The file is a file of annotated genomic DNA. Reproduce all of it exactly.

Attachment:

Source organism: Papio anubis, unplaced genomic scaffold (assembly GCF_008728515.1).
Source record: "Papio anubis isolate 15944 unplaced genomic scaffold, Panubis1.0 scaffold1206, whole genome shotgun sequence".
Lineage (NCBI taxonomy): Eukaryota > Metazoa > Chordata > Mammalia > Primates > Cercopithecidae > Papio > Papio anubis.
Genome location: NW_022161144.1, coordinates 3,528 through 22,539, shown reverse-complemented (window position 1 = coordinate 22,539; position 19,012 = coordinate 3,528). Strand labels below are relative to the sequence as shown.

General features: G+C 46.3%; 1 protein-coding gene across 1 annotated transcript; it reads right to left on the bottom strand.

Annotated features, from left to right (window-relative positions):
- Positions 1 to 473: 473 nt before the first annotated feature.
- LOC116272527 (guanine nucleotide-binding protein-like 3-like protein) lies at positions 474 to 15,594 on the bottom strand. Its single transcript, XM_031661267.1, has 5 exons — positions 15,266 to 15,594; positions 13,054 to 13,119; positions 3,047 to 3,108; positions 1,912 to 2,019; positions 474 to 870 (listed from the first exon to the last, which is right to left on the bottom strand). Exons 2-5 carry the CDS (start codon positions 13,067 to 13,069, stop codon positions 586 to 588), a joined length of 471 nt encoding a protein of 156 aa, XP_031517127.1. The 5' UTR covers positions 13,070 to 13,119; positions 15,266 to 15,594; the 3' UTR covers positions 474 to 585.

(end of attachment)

Source organism: Papio anubis, unplaced genomic scaffold (assembly GCF_008728515.1).
Source record: "Papio anubis isolate 15944 unplaced genomic scaffold, Panubis1.0 scaffold1206, whole genome shotgun sequence".
Lineage (NCBI taxonomy): Eukaryota > Metazoa > Chordata > Mammalia > Primates > Cercopithecidae > Papio > Papio anubis.
Genome location: NW_022161144.1, coordinates 3,528 through 22,539, shown reverse-complemented (window position 1 = coordinate 22,539; position 19,012 = coordinate 3,528). Strand labels below are relative to the sequence as shown.

General features: G+C 46.3%; 1 protein-coding gene across 1 annotated transcript; it reads right to left on the bottom strand.

Annotated features, from left to right (window-relative positions):
- Positions 1 to 473: 473 nt before the first annotated feature.
- LOC116272527 (guanine nucleotide-binding protein-like 3-like protein) lies at positions 474 to 15,594 on the bottom strand. Its single transcript, XM_031661267.1, has 5 exons — positions 15,266 to 15,594; positions 13,054 to 13,119; positions 3,047 to 3,108; positions 1,912 to 2,019; positions 474 to 870 (listed from the first exon to the last, which is right to left on the bottom strand). Exons 2-5 carry the CDS (start codon positions 13,067 to 13,069, stop codon positions 586 to 588), a joined length of 471 nt encoding a protein of 156 aa, XP_031517127.1. The 5' UTR covers positions 13,070 to 13,119; positions 15,266 to 15,594; the 3' UTR covers positions 474 to 585.